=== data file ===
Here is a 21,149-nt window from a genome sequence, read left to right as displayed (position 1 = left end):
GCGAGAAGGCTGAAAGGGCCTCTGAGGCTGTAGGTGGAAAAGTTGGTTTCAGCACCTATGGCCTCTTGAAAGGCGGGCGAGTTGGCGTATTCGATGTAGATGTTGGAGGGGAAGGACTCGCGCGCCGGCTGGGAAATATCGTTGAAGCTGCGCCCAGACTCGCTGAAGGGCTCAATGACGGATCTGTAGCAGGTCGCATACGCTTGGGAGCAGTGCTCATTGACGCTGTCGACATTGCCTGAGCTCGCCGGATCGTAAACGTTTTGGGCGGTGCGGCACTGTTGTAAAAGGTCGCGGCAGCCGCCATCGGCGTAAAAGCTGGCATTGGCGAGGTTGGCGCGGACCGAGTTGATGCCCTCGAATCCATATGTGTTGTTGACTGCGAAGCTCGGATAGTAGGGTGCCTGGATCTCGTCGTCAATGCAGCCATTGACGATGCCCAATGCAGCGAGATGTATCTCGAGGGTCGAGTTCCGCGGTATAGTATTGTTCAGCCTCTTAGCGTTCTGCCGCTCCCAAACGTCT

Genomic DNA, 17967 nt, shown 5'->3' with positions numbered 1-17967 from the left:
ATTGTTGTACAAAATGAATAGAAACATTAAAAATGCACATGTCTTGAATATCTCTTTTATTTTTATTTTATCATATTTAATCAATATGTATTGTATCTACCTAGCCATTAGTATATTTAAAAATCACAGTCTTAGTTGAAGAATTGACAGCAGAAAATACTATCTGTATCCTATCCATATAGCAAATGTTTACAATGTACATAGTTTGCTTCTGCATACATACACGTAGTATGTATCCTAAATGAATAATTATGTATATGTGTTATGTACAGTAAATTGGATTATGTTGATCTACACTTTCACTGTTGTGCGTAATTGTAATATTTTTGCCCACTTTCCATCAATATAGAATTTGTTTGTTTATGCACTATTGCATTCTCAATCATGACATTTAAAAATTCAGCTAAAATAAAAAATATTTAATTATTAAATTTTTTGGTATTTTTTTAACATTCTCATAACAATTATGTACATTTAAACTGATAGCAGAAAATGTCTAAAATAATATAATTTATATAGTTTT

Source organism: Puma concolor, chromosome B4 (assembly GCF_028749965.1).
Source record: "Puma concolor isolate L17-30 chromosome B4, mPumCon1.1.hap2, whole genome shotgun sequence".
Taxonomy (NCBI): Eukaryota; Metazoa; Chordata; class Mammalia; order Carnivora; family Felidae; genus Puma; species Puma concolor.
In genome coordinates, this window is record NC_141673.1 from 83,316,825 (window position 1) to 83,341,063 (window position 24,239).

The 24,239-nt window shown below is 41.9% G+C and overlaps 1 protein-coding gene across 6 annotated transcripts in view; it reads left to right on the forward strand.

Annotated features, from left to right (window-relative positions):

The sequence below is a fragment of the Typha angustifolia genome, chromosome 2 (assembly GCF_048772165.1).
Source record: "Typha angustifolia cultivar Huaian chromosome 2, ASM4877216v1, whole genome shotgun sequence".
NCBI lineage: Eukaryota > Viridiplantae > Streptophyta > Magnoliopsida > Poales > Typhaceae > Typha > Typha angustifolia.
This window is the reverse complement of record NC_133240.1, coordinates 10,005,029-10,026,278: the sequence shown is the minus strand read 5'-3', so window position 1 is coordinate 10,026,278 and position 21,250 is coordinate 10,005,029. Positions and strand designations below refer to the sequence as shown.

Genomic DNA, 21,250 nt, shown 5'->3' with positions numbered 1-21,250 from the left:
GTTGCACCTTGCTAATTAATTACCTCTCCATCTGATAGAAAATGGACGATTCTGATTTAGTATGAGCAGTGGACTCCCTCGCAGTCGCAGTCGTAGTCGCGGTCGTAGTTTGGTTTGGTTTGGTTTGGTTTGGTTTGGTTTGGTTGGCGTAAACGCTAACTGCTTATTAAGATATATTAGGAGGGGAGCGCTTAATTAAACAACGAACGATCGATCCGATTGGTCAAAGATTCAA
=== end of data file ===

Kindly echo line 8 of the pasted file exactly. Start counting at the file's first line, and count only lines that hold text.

In genome coordinates, this window is record NC_141673.1 from 83,316,825 (window position 1) to 83,341,063 (window position 24,239).